The Yamato Single Malt Whisky probably isn’t whisky

It’s been a long time since we last heard anything from Kumamoto’s Yamato Shuzo. As it turns out, back in August, they released an allegedly Japanese whisky called “The Yamato Single Malt Whisky.” And they’re saying it’s fermented and distilled in Kumamoto. …really?

Yamato Whisky is dubbed “Kumamoto prefecture’s first local whisky.”

First of all, here’s the only background we have: the shochu maker behind this new whisky, Yamato Shuzo, has been around since 1821. They got a license to distill whisky in August 2017. Last year, we also saw this trademark application come through for Yamato Whisky.

But otherwise, mostly nothing. Apart from this sole Twitter thread, there’s nothing on social media. No TV/newspaper appearances, no whisky festivals, no people clamoring to order bottles. Searches in English or Japanese yield nothing, except this Rakuten shop selling the same whisky.

It’s really strange that this supposedly Japanese single malt whisky(!) just kind of… got past everyone. I mean, if you actually went through all of the hassle of funding and setting up a Japanese whisky distillery in this day and age, wouldn’t you make a big deal out of it?

The easy answer is that they probably didn’t actually make a single malt whiskyWe’ve discussed Japan’s total lack of regulations concerning whisky plenty on this blog in the past.

Long story short: this is an aged shochu being labeled and sold as whisky. Yes, it’s unfortunately legal to do that! Yes, it probably is actually made in Kumamoto! Looking through Yamato Shuzo’s other products, they do have a barley shochu aged in white oak casks, named “Angel’s Share.”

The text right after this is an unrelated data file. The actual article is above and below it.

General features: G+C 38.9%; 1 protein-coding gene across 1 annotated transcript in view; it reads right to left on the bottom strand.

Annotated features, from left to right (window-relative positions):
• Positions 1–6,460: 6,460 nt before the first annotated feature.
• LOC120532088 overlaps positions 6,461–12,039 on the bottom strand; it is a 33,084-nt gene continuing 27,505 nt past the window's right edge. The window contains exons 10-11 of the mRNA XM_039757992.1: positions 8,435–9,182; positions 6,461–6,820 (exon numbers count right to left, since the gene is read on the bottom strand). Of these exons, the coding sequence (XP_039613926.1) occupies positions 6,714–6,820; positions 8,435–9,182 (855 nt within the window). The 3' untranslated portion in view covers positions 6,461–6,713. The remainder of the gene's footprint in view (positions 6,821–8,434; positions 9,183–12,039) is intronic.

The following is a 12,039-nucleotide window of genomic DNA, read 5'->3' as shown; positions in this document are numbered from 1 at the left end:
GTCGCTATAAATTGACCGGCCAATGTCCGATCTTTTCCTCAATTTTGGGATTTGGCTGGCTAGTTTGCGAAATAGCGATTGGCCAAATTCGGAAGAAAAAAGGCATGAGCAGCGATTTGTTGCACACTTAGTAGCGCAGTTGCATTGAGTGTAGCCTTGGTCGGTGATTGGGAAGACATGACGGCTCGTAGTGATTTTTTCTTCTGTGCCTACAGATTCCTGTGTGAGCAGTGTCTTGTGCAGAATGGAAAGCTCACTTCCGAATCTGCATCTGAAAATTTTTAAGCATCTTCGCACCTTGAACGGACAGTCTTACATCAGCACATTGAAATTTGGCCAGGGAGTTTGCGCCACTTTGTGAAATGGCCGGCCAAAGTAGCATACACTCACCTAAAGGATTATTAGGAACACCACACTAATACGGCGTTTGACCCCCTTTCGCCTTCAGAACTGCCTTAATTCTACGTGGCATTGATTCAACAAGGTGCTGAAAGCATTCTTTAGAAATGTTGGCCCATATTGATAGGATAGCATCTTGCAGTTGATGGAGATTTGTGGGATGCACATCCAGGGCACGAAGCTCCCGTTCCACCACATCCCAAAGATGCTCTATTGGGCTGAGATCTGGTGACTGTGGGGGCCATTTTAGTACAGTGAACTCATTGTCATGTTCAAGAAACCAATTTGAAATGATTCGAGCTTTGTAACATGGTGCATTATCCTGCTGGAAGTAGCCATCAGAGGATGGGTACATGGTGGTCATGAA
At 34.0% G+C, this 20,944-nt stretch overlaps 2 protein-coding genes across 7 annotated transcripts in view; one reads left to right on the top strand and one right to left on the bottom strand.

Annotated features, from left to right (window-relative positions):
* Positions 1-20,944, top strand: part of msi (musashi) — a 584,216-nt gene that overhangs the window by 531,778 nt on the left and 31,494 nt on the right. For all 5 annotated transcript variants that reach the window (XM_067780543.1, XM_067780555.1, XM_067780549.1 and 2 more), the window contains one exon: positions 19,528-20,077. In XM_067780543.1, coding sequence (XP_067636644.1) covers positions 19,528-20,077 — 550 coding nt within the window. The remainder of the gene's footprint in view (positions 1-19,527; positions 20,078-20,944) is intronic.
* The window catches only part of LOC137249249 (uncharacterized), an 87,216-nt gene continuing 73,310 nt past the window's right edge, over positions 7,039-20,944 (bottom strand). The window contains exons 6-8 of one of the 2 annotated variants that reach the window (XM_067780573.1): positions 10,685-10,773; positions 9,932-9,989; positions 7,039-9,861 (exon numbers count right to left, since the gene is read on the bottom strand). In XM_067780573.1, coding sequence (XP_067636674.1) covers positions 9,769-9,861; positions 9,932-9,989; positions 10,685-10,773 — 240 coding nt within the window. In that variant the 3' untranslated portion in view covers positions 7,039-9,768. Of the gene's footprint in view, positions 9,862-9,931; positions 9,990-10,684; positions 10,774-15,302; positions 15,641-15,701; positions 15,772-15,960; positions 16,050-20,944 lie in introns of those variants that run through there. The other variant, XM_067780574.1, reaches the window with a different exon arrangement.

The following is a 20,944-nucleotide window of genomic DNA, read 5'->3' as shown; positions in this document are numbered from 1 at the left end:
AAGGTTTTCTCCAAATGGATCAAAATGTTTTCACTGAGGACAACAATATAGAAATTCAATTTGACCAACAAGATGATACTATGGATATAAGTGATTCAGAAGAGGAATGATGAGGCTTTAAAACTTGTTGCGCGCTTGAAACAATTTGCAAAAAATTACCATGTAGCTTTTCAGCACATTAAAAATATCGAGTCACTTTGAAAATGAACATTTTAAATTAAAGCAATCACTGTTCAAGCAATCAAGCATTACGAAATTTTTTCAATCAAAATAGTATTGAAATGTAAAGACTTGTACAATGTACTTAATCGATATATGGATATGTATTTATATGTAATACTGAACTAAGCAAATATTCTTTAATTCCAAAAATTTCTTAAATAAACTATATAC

Bummer. Seems they’ve just changed the packaging to make it more whisky-like. And damn, they didn’t try very hard, did they?


  1. David Storey

    This is being sold in Japan. I thought it wasn’t legal to sell (only export) koji-based whisky in Japan?

    (The bottle really looks like Yamazaki 12)

    On the koji whisky front, it is interesting to see Whistle Pig has just launched a new edition of their premium Boss Hog range with a Canada? distilled koji-based whisky. It’s 16 years old too, so must have been distilled before the Ohishi and Fukano of the world were first released. Interestingly, no one is labelling it as shochu, or whatever a rye-based koji spirit would be called otherwise.

    1. Whiskey Richard

      Glad you asked this!

      To be honest, without seeing the bottle itself I am not entirely sure.

      BUT the current Japanese legal definition of “whisky” requires only 10% actual whisky (malted, distilled grain). So perhaps this bottle does include some actual whisky from somewhere in the world — the law doesn’t specify.

      Perhaps it just says ウイスキー on the front but says リキュール on the back in fine print.

      1. David Storey

        This claims it is 109% malt but no idea how reliable (beyond being a popular Japanese whisky account) It surprises me it is allowed to be as low as 10%. I would have thought more companies that release koji whisky as generic liquor would take advantage of that (or those that only release in the US), but maybe they want to remain more honest.

  2. Stuart

    This one is really blatant. I’m surprised Suntory isn’t suing them for copying the Yamazaki 12 label design. Just hurts the value of the “Japanese whisky” moniker.

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